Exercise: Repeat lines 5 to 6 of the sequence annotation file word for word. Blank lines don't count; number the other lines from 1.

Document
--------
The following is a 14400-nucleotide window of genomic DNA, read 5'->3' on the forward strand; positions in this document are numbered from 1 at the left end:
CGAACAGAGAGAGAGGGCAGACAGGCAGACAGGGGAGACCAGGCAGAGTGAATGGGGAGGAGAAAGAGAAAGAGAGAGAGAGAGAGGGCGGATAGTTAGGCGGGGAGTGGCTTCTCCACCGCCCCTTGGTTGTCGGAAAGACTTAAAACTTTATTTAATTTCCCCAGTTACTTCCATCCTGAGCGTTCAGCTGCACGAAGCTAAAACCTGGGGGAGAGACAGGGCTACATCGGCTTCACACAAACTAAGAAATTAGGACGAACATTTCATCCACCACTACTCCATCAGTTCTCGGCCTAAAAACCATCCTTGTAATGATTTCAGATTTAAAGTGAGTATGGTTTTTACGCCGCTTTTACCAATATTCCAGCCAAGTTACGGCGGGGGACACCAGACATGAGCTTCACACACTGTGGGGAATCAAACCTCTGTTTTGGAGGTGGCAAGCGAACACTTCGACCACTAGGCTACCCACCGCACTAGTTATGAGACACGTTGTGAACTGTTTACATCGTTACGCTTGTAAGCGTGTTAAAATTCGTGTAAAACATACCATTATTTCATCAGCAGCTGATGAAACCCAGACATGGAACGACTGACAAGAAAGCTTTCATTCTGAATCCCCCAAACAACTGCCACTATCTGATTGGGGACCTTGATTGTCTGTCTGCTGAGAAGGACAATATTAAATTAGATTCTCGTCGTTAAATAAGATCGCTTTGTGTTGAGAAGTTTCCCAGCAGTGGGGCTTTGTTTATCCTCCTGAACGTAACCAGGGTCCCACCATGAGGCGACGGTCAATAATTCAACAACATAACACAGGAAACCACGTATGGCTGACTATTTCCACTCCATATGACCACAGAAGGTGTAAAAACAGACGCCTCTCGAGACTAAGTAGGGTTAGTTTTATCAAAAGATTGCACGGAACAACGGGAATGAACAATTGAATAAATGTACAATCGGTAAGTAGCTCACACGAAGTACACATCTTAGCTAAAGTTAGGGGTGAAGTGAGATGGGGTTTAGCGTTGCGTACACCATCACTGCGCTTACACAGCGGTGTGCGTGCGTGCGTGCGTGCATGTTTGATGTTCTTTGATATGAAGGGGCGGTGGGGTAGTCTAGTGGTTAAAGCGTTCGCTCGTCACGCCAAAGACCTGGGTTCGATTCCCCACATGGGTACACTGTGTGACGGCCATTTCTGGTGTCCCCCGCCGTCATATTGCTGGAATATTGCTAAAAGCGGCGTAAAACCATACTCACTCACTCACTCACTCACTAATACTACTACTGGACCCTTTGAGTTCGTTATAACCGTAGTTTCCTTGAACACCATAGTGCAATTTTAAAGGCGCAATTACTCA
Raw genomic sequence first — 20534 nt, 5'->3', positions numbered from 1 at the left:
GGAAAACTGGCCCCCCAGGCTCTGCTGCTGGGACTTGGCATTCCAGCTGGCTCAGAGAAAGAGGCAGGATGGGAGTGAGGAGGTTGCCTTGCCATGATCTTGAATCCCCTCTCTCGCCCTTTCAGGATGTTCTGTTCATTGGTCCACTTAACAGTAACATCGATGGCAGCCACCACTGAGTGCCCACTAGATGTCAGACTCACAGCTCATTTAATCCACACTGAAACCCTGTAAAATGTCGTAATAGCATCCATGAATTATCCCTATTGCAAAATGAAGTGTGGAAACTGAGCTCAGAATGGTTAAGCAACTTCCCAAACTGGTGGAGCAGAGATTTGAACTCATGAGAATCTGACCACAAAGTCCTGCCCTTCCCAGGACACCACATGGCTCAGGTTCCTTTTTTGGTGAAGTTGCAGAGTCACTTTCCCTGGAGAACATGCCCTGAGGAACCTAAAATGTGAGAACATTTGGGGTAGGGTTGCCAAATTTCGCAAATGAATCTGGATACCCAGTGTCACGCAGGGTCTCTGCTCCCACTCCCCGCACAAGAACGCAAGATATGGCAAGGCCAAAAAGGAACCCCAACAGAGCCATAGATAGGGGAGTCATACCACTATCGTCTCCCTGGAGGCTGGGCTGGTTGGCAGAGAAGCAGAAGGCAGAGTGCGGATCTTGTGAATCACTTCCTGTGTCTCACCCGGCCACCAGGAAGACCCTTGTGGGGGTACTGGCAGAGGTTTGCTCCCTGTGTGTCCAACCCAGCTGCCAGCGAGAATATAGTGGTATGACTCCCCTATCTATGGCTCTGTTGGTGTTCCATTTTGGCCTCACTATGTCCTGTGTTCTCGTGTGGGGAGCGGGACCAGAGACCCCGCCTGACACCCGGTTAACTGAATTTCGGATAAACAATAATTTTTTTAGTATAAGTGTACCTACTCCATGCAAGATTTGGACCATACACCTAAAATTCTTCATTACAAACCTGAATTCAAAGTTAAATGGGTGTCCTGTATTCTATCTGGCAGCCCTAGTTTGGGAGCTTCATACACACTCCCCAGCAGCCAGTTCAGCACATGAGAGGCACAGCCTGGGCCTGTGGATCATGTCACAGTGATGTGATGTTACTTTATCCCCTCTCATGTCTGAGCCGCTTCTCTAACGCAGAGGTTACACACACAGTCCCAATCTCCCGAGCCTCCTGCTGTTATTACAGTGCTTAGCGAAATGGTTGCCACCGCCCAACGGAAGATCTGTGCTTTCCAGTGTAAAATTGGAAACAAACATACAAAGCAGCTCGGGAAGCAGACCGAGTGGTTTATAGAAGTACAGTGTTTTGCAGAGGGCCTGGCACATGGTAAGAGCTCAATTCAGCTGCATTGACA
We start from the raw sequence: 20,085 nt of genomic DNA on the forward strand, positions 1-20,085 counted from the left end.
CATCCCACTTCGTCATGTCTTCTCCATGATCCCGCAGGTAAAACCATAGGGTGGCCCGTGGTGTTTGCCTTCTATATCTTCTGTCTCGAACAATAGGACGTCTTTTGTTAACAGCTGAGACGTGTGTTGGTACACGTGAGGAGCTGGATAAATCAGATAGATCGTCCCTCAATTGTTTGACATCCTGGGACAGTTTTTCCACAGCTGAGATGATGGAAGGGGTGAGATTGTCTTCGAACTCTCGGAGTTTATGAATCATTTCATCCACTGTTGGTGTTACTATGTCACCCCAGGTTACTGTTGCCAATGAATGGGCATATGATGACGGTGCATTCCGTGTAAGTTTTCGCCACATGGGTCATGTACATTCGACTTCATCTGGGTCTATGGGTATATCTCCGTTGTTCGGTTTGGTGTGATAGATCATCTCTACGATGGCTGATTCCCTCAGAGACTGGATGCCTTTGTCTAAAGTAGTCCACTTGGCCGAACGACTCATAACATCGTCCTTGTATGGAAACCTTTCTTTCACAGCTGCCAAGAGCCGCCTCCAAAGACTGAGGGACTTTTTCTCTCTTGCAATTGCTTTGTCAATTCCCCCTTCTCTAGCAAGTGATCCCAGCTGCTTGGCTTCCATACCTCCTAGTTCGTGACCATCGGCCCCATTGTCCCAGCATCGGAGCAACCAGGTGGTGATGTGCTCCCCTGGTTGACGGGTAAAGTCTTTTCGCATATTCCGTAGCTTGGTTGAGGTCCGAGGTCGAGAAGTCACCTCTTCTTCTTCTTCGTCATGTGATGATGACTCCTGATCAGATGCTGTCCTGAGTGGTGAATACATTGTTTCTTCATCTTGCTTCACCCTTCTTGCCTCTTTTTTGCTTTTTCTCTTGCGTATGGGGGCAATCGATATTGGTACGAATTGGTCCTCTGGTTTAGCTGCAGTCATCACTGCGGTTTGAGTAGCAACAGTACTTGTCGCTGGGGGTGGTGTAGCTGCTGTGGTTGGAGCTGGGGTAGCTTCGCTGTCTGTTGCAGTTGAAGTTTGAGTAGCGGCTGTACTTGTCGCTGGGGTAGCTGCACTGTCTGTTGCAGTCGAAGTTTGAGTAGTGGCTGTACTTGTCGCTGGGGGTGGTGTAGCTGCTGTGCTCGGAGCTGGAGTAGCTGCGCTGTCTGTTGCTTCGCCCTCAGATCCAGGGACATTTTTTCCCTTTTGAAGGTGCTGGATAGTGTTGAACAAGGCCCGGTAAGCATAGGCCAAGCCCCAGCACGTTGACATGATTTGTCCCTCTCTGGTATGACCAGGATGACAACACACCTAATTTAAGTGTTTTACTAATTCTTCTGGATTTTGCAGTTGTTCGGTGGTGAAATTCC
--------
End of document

We start from the raw sequence: 20,085 nt of genomic DNA on the forward strand, positions 1-20,085 counted from the left end.
CATCCCACTTCGTCATGTCTTCTCCATGATCCCGCAGGTAAAACCATAGGGTGGCCCGTGGTGTTTGCCTTCTATATCTTCTGTCTCGAACAATAGGACGTCTTTTGTTAACAGCTGAGACGTGTGTTGGTACACGTGAGGAGCTGGATAAATCAGATAGATCGTCCCTCAATTGTTTGACATCCTGGGACAGTTTTTCCACAGCTGAGATGATGGAAGGGGTGAGATTGTCTTCGAACTCTCGGAGTTTATGAATCATTTCATCCACTGTTGGTGTTACTATGTCACCCCAGGTTACTGTTGCCAATGAATGGGCATATGATGACGGTGCATTCCGTGTAAGTTTTCGCCACATGGGTCATGTACATTCGACTTCATCTGGGTCTATGGGTATATCTCCGTTGTTCGGTTTGGTGTGATAGATCATCTCTACGATGGCTGATTCCCTCAGAGACTGGATGCCTTTGTCTAAAGTAGTCCACTTGGCCGAACGACTCATAACATCGTCCTTGTATGGAAACCTTTCTTTCACAGCTGCCAAGAGCCGCCTCCAAAGACTGAGGGACTTTTTCTCTCTTGCAATTGCTTTGTCAATTCCCCCTTCTCTAGCAAGTGATCCCAGCTGCTTGGCTTCCATACCTCCTAGTTCGTGACCATCGGCCCCATTGTCCCAGCATCGGAGCAACCAGGTGGTGATGTGCTCCCCTGGTTGACGGGTAAAGTCTTTTCGCATATTCCGTAGCTTGGTTGAGGTCCGAGGTCGAGAAGTCACCTCTTCTTCTTCTTCGTCATGTGATGATGACTCCTGATCAGATGCTGTCCTGAGTGGTGAATACATTGTTTCTTCATCTTGCTTCACCCTTCTTGCCTCTTTTTTGCTTTTTCTCTTGCGTATGGGGGCAATCGATATTGGTACGAATTGGTCCTCTGGTTTAGCTGCAGTCATCACTGCGGTTTGAGTAGCAACAGTACTTGTCGCTGGGGGTGGTGTAGCTGCTGTGGTTGGAGCTGGGGTAGCTTCGCTGTCTGTTGCAGTTGAAGTTTGAGTAGCGGCTGTACTTGTCGCTGGGGTAGCTGCACTGTCTGTTGCAGTCGAAGTTTGAGTAGTGGCTGTACTTGTCGCTGGGGGTGGTGTAGCTGCTGTGCTCGGAGCTGGAGTAGCTGCGCTGTCTGTTGCTTCGCCCTCAGATCCAGGGACATTTTTTCCCTTTTGAAGGTGCTGGATAGTGTTGAACAAGGCCCGGTAAGCATAGGCCAAGCCCCAGCACGTTGACATGATTTGTCCCTCTCTGGTATGACCAGGATGACAACACACCTAATTTAAGTGTTTTACTAATTCTTCTGGATTTTGCAGTTGTTCGGTGGTGAAATTCC